• Dos and Donts

  • Weather

  • Socket/Plug Type

  • WiFi

  • Pre-Departure Guide

  • Shopping Tips

  • Exchange Rate

Japanese Culture

Japan is a country deeply embedded in its rich culture. Here are some tips on the dos and don’ts of Japan, especially if you are a first time traveller.

Japanese is Japan’s national language. However, in cities such as Tokyo, it will be easier to find someone who communicates in English. Do check with the person if she/he understands English before continuing the conversation.

Bowing is an extremely polite way of greeting someone, or simply to thank the person. Sometimes, it’s done when you are saying goodbye. A return of head nod is expected if someone bows to you.

Remember that when entering buildings, if there are rows of footwear placed near the door, it simply means that you’ll have to remove your footwear. This is especially common when entering places such as homes, temples, restaurants, hostels. Remember, never ever wear slippers or shoes on a tatami floor. This is considered to be extremely rude. Also, do not wear socks with holes in them, this is also considered to be rude.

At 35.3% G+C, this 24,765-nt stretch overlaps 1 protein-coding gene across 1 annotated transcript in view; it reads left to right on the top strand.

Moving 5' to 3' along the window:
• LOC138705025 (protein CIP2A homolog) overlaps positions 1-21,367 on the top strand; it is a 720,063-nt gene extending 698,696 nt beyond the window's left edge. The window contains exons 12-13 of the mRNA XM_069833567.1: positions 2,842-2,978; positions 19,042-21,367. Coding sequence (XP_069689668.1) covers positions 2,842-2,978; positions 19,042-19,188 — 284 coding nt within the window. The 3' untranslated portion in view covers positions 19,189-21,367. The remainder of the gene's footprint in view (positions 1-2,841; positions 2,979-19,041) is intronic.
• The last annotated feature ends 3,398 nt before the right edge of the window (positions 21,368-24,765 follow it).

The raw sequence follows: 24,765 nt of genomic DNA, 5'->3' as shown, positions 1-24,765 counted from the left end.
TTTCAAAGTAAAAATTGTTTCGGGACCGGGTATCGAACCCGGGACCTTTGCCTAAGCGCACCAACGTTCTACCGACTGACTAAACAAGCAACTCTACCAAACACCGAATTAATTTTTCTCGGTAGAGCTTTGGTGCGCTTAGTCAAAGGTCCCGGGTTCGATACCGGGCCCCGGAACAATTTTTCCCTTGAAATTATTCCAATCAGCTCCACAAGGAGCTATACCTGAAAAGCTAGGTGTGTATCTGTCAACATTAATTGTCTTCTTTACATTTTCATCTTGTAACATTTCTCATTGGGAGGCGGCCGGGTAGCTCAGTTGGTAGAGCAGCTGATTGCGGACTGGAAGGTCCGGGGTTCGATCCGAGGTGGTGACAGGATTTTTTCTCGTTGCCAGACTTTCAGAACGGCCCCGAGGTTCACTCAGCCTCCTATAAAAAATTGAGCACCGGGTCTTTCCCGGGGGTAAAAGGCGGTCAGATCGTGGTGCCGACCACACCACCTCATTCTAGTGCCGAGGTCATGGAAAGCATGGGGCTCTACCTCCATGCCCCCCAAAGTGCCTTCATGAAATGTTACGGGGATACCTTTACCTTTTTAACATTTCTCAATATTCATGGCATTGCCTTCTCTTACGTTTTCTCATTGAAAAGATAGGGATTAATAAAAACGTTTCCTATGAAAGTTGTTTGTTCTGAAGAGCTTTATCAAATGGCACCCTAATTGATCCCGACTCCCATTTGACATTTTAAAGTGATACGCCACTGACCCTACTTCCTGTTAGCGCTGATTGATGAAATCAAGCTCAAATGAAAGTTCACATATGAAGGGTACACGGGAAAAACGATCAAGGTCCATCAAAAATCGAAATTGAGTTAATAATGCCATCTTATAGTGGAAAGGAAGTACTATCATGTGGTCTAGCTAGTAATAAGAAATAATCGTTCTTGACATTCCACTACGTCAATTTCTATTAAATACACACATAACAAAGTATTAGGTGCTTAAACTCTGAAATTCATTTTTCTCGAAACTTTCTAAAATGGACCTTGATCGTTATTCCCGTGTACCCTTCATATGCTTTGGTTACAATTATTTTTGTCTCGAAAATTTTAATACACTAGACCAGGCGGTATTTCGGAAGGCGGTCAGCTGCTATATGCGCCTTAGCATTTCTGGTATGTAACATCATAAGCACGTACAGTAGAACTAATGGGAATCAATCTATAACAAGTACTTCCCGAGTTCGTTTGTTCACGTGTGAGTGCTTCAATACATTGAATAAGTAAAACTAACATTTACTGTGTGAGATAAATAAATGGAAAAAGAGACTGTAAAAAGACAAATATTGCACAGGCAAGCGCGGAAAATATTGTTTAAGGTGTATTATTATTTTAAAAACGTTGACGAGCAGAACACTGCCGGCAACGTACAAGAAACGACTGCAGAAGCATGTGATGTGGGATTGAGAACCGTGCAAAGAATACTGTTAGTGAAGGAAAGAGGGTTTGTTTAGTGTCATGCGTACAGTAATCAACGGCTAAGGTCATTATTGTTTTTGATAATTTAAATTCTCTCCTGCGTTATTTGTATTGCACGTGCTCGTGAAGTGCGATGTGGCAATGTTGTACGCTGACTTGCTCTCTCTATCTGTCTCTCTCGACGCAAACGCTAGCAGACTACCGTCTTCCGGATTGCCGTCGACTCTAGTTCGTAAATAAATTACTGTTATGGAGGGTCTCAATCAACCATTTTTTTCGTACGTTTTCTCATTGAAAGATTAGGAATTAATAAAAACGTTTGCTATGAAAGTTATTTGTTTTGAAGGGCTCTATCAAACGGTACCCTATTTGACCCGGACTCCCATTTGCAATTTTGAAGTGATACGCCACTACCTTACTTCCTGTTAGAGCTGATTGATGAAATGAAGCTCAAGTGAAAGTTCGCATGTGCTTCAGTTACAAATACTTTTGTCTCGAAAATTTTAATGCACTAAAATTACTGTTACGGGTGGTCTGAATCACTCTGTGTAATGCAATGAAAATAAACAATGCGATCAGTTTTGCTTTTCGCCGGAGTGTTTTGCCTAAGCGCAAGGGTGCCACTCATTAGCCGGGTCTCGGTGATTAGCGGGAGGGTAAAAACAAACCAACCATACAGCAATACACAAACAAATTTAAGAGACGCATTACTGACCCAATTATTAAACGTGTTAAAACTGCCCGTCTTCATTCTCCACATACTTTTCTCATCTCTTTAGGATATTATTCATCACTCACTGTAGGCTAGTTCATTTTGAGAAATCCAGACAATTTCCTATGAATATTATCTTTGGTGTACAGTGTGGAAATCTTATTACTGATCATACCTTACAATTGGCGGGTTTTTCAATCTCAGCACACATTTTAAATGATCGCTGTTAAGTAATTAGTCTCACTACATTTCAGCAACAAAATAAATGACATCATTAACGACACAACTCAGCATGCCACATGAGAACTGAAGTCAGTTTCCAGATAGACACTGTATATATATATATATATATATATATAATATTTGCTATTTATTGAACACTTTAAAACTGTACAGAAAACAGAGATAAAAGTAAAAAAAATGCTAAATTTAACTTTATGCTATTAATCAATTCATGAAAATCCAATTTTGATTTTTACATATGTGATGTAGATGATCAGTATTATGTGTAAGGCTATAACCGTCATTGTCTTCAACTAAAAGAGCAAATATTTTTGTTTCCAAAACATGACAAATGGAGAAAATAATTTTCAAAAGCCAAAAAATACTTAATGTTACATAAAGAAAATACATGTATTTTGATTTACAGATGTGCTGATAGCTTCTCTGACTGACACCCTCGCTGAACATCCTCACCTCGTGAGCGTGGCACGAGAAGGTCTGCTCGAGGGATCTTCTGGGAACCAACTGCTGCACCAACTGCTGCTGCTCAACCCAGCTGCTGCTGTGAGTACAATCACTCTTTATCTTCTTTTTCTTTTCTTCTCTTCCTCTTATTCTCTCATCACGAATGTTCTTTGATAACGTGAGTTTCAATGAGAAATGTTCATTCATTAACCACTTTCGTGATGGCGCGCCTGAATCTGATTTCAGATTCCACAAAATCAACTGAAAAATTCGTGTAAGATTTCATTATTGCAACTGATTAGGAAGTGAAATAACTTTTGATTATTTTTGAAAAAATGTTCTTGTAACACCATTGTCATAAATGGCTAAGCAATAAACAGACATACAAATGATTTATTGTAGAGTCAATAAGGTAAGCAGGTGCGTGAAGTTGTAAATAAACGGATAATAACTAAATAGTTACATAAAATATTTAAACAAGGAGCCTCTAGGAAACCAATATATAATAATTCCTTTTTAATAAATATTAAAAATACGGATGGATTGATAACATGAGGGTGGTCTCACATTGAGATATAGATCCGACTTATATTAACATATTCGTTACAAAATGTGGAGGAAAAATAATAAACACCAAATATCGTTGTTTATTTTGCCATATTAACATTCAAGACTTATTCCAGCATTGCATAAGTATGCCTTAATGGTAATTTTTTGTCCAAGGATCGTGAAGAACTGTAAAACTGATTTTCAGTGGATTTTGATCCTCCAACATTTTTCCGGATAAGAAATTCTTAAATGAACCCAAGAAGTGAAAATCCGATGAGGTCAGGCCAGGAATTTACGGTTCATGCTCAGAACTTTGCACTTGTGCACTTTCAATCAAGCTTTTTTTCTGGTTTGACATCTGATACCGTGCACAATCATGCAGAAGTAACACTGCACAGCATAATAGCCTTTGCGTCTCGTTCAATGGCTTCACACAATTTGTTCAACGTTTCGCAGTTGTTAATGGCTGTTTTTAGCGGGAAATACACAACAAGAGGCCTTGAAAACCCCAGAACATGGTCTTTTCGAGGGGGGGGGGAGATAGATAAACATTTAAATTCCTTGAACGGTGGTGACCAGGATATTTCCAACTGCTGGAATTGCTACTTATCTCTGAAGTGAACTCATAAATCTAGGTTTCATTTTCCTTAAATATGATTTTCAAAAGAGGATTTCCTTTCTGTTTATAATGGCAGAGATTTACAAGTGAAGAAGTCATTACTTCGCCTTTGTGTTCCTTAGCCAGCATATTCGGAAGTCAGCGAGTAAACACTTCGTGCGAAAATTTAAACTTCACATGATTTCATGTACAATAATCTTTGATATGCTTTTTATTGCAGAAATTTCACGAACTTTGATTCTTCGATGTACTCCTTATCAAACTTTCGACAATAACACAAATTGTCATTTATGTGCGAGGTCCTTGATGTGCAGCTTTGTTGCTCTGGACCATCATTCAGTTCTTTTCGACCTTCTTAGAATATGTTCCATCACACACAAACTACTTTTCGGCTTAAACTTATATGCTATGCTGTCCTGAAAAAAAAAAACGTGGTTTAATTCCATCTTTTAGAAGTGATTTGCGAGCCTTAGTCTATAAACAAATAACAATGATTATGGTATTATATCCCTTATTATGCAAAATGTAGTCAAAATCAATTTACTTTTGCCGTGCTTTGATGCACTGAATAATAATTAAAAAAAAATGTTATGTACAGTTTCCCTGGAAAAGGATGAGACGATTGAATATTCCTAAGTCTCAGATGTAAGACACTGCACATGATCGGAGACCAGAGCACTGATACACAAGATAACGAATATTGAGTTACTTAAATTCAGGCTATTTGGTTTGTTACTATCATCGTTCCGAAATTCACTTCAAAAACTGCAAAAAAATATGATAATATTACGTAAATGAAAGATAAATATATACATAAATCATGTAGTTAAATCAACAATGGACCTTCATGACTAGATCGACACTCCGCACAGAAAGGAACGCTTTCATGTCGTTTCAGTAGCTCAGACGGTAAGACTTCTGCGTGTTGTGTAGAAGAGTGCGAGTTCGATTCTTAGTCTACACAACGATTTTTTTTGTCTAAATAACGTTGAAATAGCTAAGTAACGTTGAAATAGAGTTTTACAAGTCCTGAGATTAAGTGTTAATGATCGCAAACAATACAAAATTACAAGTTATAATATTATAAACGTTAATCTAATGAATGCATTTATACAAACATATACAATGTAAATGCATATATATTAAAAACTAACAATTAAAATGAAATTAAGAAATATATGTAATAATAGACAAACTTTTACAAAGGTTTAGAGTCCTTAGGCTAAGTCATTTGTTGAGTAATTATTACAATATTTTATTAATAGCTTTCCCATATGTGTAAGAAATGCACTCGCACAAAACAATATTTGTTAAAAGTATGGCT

Orderly queues can be seen throughout Japan, even at train station platforms. Do remain quiet when taking the public transport such as trains and buses. People tend not to speak on their mobile phones when on public transportation, unlike in Singapore.

When it comes to food, remember not to stick chopsticks in your bowl of rice. This usually signifies rituals associated with funerals. Do not hit the table, or play with dining utensils when at the dinner table. Making a ‘slurp’ sound when eating noodles means that the noodles are delicious. Do not feel alarmed if you hear it. When it comes to drinking, especially Japanese rice wine, do not start drinking until everyone at the table is served.

There is no need for tipping in Japan. They are not accustomed to tips.

Things to note when visiting Temples and Shrines in Japan – do not speak loudly in these sacred places. Also, avoid wearing flamboyant or show too much flesh when visiting. There are water sources near the shrines. Before entering, one must use the ladles to pour water over your hands and rinse your mouth. Instructions are usually found near the area.

Top